After the fall of Acre, there followed two years of warfare between Richard’s men and Saladin’s Muslim warriors, during which the legend of the rivalry between Richard and his noble opponent grew and blossomed. By birth, Saladin was a native of Kurdestan. He had been brought up in Damascus, the most illustrious centre of Islamic learning outside Cairo, where he had grown to be a devout Muslim.
Physically, he was an unimpressive little man, short, rather stout, red-faced and blind in one eye. He was highly intelligent, well-read, and a brilliant soldier, and though he could be ruthless, usually he was modest and courteous. As a result, he was greatly respected by both friend and foe alike. I can’t possibly describe the warfare between him and Richard in detail, but I hope that the description of one of their encounters may give you some idea of it.
Richard’s first action after the fall of Acre had been to capture Jaffa, roundly defeating Saladin en route, though out-numbered by him. A year later on July 27, 1192 Saladin counter-attacked, launching a lightning attack on the city. He failed to take it by assault, and an urgent plea for help was rushed to Richard, who was back in Acre. he immediately sent a large body of Templars and Hospitallers by road to Jaffa, while he himself set out by sea with a similar body of men. By the time he arrived on July 31, the walls had been breached, and the city’s defenders pressed back into the citadel after a ferocious defence. Not knowing this and seeing Saladin’s soldiers on the beach and on the city walls, Richard assumed that the city had fallen; but a priest, who had spotted his arrival, jumped from the wall into the sea, and swam out, arriving dripping and out of breath to pour out his story to Richard. The garrison was intact; on seeing Richard’s arrival they had launched an attack on the enemy, but were greatly outnumbered, and could not hold out much longer. Richard gave immediate orders to row for the shore and beach his ship, and without even waiting to put on his full armour, he leapt into the water and waded ashore followed by his men, scattering the startled Muslim soldiers as he went. He had only a handful of Knights and a few hundred infantrymen with him, but he burst into the city at their head with such ferocity that Saladin’s men were taken by complete surprise and routed, spilling out of the city in panic, chased by packs of jubilant, whooping Crusaders.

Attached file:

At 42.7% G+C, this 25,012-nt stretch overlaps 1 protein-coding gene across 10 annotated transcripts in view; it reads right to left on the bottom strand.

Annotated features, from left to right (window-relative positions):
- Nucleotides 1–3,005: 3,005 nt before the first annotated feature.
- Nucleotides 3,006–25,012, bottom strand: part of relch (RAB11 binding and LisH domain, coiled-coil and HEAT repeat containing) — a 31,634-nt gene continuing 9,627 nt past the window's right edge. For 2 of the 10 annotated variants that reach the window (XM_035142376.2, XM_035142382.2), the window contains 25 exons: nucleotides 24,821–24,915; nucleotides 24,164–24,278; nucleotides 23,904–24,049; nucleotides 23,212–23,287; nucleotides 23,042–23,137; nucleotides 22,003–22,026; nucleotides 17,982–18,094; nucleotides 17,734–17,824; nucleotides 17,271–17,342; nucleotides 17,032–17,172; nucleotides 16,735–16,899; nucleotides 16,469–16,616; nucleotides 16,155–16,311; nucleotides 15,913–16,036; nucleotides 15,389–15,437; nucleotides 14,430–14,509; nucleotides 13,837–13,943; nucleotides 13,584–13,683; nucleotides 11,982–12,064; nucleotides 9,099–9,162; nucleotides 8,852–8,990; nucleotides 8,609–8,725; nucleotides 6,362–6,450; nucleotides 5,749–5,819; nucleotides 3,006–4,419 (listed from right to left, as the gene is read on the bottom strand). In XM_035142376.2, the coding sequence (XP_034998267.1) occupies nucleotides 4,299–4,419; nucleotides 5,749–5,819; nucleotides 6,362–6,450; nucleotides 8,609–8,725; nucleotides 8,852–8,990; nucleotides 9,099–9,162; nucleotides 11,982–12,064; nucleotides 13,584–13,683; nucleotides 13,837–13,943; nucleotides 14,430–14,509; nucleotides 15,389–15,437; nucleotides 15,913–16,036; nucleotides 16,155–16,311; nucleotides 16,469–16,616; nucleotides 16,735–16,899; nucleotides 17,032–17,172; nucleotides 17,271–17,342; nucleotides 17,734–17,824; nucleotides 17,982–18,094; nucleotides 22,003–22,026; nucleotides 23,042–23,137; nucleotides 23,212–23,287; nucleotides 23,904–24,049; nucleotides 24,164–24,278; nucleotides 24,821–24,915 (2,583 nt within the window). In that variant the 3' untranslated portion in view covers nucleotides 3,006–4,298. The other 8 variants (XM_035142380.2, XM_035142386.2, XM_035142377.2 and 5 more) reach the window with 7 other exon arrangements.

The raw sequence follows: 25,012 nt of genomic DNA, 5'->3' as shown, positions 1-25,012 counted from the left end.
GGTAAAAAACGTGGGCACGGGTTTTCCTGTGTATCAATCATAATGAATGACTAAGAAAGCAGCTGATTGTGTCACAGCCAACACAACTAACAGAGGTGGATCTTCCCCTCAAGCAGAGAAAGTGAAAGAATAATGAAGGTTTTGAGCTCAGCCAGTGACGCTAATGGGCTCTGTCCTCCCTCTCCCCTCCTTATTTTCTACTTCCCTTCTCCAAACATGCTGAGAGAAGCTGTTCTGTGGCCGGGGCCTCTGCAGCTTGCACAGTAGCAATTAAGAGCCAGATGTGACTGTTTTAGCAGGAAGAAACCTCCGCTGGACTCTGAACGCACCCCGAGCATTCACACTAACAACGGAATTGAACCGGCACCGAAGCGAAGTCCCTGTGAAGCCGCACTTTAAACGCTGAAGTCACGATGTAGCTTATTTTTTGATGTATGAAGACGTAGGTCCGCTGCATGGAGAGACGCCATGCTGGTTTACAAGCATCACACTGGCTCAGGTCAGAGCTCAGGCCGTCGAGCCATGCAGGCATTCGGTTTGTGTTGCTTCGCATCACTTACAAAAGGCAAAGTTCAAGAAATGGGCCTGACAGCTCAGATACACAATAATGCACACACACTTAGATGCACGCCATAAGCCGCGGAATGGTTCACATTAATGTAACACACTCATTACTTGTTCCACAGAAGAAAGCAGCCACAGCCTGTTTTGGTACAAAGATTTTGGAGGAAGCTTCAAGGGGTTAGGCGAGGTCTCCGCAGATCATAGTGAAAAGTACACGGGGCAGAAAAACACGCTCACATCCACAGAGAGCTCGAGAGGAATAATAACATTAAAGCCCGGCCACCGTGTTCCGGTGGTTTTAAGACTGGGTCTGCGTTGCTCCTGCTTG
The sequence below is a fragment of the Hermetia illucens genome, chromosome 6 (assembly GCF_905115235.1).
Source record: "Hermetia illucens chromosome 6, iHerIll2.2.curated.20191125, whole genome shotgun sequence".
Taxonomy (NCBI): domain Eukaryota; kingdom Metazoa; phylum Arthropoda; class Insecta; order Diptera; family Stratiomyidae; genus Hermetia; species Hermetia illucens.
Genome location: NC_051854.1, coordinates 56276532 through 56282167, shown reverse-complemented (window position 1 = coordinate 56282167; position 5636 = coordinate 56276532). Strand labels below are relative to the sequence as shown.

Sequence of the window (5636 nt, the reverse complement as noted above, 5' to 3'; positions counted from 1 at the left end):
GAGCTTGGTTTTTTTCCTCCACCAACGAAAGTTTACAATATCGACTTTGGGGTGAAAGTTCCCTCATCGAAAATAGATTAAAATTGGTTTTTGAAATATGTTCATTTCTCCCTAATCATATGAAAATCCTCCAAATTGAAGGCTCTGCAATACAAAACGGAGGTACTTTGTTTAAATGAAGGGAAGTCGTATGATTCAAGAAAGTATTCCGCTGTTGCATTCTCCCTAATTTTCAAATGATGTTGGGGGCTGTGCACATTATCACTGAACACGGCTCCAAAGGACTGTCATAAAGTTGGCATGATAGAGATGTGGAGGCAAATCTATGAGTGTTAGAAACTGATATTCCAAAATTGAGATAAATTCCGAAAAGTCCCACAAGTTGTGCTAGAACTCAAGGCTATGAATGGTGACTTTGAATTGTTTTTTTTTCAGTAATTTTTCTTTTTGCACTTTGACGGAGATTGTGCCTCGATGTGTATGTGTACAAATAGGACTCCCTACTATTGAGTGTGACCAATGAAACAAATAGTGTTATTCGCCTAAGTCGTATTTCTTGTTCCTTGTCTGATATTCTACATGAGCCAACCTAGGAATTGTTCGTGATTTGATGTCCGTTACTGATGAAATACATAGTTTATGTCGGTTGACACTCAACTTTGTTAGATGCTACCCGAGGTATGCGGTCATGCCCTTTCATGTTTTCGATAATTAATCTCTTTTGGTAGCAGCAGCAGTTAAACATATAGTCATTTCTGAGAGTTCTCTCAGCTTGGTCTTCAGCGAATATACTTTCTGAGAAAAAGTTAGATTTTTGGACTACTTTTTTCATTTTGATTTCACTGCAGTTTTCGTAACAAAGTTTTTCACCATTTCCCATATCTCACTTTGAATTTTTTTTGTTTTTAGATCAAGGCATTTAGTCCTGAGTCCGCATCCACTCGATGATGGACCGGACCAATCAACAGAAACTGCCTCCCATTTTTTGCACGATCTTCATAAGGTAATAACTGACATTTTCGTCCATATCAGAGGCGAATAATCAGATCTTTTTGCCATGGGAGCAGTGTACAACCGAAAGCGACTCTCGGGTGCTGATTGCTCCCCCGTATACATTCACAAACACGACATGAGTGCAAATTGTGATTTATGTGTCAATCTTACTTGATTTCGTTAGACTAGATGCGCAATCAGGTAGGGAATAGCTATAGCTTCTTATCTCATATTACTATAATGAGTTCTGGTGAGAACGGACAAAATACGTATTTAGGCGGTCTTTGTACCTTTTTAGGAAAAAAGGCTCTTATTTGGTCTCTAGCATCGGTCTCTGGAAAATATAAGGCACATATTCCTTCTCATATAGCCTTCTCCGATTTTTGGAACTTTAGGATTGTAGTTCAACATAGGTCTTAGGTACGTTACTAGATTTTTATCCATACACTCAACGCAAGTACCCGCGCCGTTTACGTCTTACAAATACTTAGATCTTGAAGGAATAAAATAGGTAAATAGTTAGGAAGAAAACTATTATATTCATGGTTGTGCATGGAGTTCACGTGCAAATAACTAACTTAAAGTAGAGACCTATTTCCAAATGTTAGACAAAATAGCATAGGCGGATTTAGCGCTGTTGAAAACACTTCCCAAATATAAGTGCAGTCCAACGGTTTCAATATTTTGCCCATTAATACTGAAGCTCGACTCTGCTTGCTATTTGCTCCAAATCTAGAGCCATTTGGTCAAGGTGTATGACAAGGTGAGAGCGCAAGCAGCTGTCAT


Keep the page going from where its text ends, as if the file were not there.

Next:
Saladin was appalled. If he was to shore up a few shreds of respect against the ruins of his prestige, he had to defeat Richard and do so quickly; for his spies had told him that the Templars and Hospitallers were on their way. Meanwhile, Richard almost invited an attack; for instead of remaining in the city, he and his little army camped outside the walls in the open countryside. During the night, Saladin moved his army up as silently as possible; but if men can be persuaded not to make a sound, horses cannot.
Just before sunrise, a Genoese sentry heard horses whinnying and men moving nearby, and as the sky began to lighten in the east, he saw a glint of steel a field’s length away. Running back to the camp, he raised the alarm, and although some of Richard’s men were only half dressed by the time that Saladin moved up to the attack, he found them waiting for him. Richard had drawn up his infantry in a tight half circle; the men in the front rank were kneeling behind a protective wall made up of their shields, their lances planted in the ground and facing outwards at the enemy like a great steel hedgehog, while behind them crossbowmen were stationed in pairs, one acting as loader for the other, so that the enemy could be subjected to an uninterrupted fire, when they launched their assault.